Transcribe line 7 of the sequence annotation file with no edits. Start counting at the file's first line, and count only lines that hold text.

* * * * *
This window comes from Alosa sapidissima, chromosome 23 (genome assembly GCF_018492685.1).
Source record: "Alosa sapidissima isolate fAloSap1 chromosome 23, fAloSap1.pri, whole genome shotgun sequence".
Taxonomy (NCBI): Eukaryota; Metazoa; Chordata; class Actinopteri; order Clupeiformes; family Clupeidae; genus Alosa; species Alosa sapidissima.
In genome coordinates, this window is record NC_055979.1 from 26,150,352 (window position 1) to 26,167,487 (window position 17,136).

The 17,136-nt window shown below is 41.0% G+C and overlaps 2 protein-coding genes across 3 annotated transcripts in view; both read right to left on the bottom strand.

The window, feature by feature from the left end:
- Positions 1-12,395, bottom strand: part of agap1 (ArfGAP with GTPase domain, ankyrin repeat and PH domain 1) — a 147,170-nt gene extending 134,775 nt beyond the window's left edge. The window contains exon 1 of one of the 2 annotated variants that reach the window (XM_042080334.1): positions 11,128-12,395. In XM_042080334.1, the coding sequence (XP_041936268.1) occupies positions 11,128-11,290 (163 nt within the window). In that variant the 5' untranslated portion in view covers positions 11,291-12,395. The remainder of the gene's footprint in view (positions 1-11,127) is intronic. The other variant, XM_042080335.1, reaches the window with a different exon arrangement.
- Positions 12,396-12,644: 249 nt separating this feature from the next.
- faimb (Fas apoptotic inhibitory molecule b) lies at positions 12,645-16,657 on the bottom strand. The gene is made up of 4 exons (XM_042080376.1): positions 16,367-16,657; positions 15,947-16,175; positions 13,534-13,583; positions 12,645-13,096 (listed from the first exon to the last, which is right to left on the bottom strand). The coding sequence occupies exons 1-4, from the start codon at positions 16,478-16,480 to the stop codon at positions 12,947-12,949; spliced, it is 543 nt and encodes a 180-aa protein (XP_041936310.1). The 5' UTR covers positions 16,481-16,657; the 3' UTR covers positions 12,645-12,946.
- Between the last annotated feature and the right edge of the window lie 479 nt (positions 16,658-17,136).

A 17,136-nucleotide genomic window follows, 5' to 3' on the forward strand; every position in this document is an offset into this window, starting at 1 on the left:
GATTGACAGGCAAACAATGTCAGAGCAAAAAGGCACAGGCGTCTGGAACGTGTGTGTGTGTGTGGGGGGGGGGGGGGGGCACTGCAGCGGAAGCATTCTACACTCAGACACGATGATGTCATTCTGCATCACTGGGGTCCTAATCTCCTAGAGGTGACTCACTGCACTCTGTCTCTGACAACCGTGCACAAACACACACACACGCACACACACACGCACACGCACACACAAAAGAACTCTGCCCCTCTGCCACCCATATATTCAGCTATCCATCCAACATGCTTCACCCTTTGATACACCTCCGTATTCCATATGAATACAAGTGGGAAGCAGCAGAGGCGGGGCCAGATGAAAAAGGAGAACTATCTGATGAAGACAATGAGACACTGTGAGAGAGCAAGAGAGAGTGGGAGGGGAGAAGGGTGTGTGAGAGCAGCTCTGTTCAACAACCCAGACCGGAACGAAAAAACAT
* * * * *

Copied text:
- Positions 1-12,395, bottom strand: part of agap1 (ArfGAP with GTPase domain, ankyrin repeat and PH domain 1) — a 147,170-nt gene extending 134,775 nt beyond the window's left edge. The window contains exon 1 of one of the 2 annotated variants that reach the window (XM_042080334.1): positions 11,128-12,395. In XM_042080334.1, the coding sequence (XP_041936268.1) occupies positions 11,128-11,290 (163 nt within the window). In that variant the 5' untranslated portion in view covers positions 11,291-12,395. The remainder of the gene's footprint in view (positions 1-11,127) is intronic. The other variant, XM_042080335.1, reaches the window with a different exon arrangement.